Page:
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Showing content with the highest reputation since 04/21/22 in Posts

  1. Yes it is here too now. Someone must have given the server a kick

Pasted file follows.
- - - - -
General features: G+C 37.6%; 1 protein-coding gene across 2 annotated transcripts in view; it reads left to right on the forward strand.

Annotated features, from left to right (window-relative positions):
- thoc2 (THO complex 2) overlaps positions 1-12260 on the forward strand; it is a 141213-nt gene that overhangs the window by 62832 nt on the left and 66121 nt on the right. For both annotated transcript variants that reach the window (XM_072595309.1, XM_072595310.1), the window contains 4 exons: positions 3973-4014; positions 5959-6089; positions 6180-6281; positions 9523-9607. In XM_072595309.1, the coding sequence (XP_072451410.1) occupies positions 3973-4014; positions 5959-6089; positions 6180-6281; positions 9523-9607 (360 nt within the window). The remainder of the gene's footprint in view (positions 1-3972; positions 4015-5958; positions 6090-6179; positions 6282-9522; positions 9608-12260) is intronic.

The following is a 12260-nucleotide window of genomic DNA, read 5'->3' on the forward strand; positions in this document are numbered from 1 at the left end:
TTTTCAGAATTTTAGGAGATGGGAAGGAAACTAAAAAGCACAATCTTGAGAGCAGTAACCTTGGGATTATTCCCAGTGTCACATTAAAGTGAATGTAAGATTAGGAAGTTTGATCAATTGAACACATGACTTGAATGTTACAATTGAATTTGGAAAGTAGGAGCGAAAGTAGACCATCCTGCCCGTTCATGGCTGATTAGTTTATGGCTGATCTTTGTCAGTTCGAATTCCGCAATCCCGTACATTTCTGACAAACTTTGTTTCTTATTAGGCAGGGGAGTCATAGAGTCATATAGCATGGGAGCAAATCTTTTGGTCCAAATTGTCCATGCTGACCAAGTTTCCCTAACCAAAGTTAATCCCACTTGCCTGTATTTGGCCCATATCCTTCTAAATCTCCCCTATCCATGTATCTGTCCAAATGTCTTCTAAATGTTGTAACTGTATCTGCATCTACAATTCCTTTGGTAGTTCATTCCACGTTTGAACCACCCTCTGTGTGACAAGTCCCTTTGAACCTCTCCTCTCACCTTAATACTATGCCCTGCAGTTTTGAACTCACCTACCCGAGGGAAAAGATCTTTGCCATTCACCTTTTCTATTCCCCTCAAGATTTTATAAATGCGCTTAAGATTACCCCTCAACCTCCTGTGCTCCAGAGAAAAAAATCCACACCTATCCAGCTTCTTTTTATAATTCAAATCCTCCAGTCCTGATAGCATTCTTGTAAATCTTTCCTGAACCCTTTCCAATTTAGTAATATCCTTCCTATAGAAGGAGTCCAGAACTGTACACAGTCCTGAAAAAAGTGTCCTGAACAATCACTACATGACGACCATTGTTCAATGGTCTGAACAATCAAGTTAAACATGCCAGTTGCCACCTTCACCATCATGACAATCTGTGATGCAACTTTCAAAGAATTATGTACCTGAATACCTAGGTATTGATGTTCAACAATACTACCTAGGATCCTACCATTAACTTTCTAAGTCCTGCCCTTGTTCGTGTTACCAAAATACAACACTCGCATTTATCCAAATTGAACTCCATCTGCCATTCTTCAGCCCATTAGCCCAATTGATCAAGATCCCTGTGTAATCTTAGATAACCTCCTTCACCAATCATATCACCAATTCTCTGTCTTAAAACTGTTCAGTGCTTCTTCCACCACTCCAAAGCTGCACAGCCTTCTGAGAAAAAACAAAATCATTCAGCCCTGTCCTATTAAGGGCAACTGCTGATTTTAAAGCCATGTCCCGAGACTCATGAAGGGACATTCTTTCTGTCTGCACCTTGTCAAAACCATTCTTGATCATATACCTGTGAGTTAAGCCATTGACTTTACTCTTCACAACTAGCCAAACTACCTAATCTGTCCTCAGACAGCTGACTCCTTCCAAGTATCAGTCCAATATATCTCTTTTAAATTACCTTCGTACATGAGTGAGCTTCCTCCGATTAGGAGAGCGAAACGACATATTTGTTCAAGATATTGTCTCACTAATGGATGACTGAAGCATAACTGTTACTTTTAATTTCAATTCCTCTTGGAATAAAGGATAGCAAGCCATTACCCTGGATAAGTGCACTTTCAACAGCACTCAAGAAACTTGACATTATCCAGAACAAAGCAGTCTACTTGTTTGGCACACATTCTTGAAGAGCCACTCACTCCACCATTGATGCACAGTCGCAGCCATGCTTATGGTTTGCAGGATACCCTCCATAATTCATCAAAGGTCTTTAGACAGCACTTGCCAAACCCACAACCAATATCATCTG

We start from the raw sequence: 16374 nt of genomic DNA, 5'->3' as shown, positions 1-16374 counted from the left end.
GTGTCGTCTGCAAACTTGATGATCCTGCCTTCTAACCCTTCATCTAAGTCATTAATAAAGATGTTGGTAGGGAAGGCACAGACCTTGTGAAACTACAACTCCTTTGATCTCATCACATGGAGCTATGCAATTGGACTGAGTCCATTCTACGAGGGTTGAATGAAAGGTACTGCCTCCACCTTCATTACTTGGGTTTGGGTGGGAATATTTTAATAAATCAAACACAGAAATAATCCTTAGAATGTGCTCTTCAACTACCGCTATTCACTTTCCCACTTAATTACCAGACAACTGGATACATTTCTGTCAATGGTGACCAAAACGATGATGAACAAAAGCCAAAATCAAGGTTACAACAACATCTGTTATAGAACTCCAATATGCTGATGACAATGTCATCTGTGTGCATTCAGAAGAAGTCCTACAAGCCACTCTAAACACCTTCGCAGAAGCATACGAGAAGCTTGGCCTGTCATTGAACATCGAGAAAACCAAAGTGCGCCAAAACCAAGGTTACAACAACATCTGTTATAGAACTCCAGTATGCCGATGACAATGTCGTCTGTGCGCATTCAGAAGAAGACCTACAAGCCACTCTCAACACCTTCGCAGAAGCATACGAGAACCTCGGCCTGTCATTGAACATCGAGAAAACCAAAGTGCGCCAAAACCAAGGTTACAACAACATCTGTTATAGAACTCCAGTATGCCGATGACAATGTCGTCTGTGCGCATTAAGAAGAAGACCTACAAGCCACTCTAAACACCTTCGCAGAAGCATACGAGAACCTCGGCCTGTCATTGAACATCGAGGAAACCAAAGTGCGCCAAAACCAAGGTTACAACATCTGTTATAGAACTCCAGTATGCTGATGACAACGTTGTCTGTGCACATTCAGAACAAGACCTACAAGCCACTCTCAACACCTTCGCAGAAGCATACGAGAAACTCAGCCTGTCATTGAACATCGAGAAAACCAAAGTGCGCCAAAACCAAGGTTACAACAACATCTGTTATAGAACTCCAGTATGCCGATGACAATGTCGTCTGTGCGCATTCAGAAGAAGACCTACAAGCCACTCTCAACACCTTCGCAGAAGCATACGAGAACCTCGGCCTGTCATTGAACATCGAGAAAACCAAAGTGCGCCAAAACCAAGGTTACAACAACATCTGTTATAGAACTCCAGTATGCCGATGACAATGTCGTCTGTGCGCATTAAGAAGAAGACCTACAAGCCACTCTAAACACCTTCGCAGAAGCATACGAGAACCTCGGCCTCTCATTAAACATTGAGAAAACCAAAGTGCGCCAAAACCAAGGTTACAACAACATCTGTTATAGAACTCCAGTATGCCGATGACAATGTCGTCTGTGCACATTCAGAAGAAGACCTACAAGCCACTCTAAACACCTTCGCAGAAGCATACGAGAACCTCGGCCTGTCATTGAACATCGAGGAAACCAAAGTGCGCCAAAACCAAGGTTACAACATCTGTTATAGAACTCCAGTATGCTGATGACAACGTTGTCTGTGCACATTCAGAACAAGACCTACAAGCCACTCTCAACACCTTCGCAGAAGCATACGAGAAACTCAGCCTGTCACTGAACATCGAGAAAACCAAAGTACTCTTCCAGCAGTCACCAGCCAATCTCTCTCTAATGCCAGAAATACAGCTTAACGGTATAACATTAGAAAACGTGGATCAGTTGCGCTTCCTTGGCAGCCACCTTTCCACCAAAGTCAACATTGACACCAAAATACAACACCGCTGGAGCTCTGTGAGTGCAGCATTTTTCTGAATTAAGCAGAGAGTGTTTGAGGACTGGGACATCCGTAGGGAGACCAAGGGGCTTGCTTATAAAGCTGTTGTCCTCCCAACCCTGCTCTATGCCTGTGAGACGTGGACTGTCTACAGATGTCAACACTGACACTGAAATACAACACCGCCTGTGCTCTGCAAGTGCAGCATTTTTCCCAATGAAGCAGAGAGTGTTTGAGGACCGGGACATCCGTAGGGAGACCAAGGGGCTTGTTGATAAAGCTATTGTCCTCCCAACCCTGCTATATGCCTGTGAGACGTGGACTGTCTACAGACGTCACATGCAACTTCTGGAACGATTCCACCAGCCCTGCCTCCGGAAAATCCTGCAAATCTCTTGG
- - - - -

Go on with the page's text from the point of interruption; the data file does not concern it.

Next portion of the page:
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  2. Note: It is recommended to make a backup of all important files before using the decrypter. Link to decrypter download page. <- The decrypter will tell you if your files are decryptable, whether you're dealing with an "old" or "new" variant of STOP/Djvu, and whether your ID is online or offline. Link to instructions for using the decrypter (PDF). Link to "file pair" submission form. Link to more information about the decrypter. <- Article at BleepingComputer.com Link to more detailed information about STOP ransomware (covers more than just STOP/Djvu). <- Forum post at BleepingComputer.com Can I report this encryption of my files as a crime? Yes. Distribution of malicious files and holding property for ransom are criminal acts in many countries, and we encourage all victims to report such incidents to the national law enforcement in the country where they reside as this helps them determine how best to prioritize investigations into such criminal activity. There is a list of national law enforcement agencies who are participating in the No More Ransom project at the following link with information on how to file a report (if you live in a country not on the list then feel free to report the incident to your local law enforcement): https://www.nomoreransom.org/en/report-a-crime.html Someone says they can decrypt my files, but I will have to pay them. Is this safe? Such individuals or companies are either scam artists, or they are paying the ransom without telling you and overcharging you for it. Either way we recommend avoiding any contact with those who claim they can decrypt your files for a fee. How do I remove the ransomware? The STOP/Djvu decrypter will stop the ransomware from running so that it can't continue encrypting your files, however it doesn't completely remove the ransomware. Most Anti-Virus software will detect STOP/Djvu if you run a scan for it, however if you don't have Anti-Virus software installed then you can run a Malware Scan with Emsisoft Emergency Kit (free for home/non-commercial use). Note that formatting the hard drive and reinstalling Windows will also remove the infection, however this ransomware is particularly easy to remove, so if a computer is only infected with STOP/Djvu then formatting the drive would be unnecessary. Will removing the infection unlock my files? No. Your files are encrypted. This encryption needs to be reversed (via a process called "decryption") before your files will be usable again. This encryption cannot be removed or undone simply by removing the STOP/Djvu ransomware infection. The decrypter can't decrypt my files? In most cases this means you have an online ID. It could also mean your files were encrypted by a newer variant of STOP/Djvu. See below for explanations. Why won't the decrypter run? The decrypter requires version 4.5.2 or newer of the Microsoft .NET Framework, so this could mean your version of the .NET Framework is out of date. We recommend installing the latest version of the .NET Framework (4.8 at the time of writing this), and then trying the decrypter again. What does "Remote name could not be resolved" mean? This can happen if your computer isn't connected to the Internet. If your Internet connection is working, then it can also be an indication of a DNS issue, and we recommend you reset your HOSTS file back to default if everything else seems fine. Microsoft has an article about this at the following link: https://support.microsoft.com/en-us/help/972034/how-to-reset-the-hosts-file-back-to-the-default Why is the decrypter stuck on "Starting"? When you run the decrypter, it looks for encrypted files. It will say "Starting" until it is able to find some. If the decrypter remains stuck on "Starting" for a long period of time, then this means it is unable to find any encrypted files. Offline ID. When the ransomware can't connect to its command and control servers while encrypting your files, it uses a built-in encryption key and a built-in ID. Offline ID's generally end in t1 and are usually easy to identify. Since the offline key and ID only change with each variant/extension, everyone who has had their files encrypted by the same variant will have the same ID and the files will be decryptable by the same key (or "private key" in the case of RSA keys). Online ID. In most cases the ransomware is able to connect to its command and control servers when it encrypts files, and when this happens the servers respond by generating random keys for each infected computer. Since each computer has its own key, you can't use a key from another computer to decrypt your files. The decrypter is capable of working around this with older variants as long as it has some help, however for newer variants there is nothing that can be done to recover files. Old Variants. Old variants were those in distribution until near the end of August, 2019. Our decrypter supports offline ID's for almost all older variants, and can decrypt files for those with offline ID's without needing any help. For online ID's, it's necessary to supply file pairs to our online submission form so that the decrypter can be "trained" how to decrypt your files. A list of extensions from older variants can be found at the bottom of this post. Is it possible to change an online ID into an offline ID? Your files' ID serves to identify which private key is needed to decrypt your files. If you were to somehow change the ID that was added to your encrypted files, then all you would accomplish is making it impossible to decrypt your files at all, even if you paid the ransom. It is imperative that you don't attempt to modify your encrypted files if you want to make sure that they can be decrypted some day. New Variants. These use more secure RSA keys which are impervious to most types of attacks. Support for some offline ID's has been added to the decrypter for newer variants, and support for new offline ID's will be added as we are able to figure out private keys (decryption keys) for them. As for online ID's, due to the usage of RSA keys, there's currently nothing the decrypter can do to help recover files. How long does it take to add support for new offline ID's to the decrypter? Private keys for offline ID's are donated by victims who paid the ransom, and there is no way for us to be able to estimate when this will happen. If you have an offline ID then try running the decrypter once every week or two, and if we have been able to add the private key for your ID then it will start decrypting files. Will it ever be possible to decrypt new variants with online ID's? That depends on whether or not law enforcement is able to catch the criminals who are behind this ransomware. If law enforcement is able to catch them and release their database of keys, then we can add those to our database for decryption. Are there any ways to recover/repair files that can't be decrypted? In most cases this is not possible, however there is a tool called DiskTuna that can help repair some videos that have been encrypted. This tool was made by a third-party, and they are not affiliated with us, however one of our developers has verified that it does work in at least some cases. You can find more information at this link. What is a file pair? This refers to a pair of files that are identical (as in they are the exact same file), except one copy is encrypted and the other is not. Our decryption service can analyze the differences between an encrypted file and an original unencrypted copy of the same file, allowing it to determine how to decrypt that type of file. For most victims with an older variant of STOP/Djvu, submitting file pairs will be the only way they will get their files back. File pairs only work for one type of file. Due to the way encryption works in STOP/Djvu, file pairs can only help the decryption service figure out how to decrypt one type of file. For instance, if you submit a file pair for an MP3 file, then the decrypter will be able to decrypt all of your other MP3 files, however it won't be able to decrypt any other type of file. There are some exceptions to this, such as certain newer Microsoft Office documents (such as DOCX and XLSX) since those files are technically ZIP archives. The decrypter can't decrypt all of my pictures even though I submitted file pairs for them? JPEG/JPG images have a format oddity that causes file pairs to be specific to each source of pictures, rather than the file format in general. As an example, if you have pictures from two different cameras, and submit a file pair from the group of pictures from one of the cameras, then the decrypter will only be able to decrypt files from the camera that the file pair came from. In order to decrypt all JPEG/JPG images, you will need to submit file pairs from every source you've obtained those pictures from. Extensions from older variants that the decrypter supports: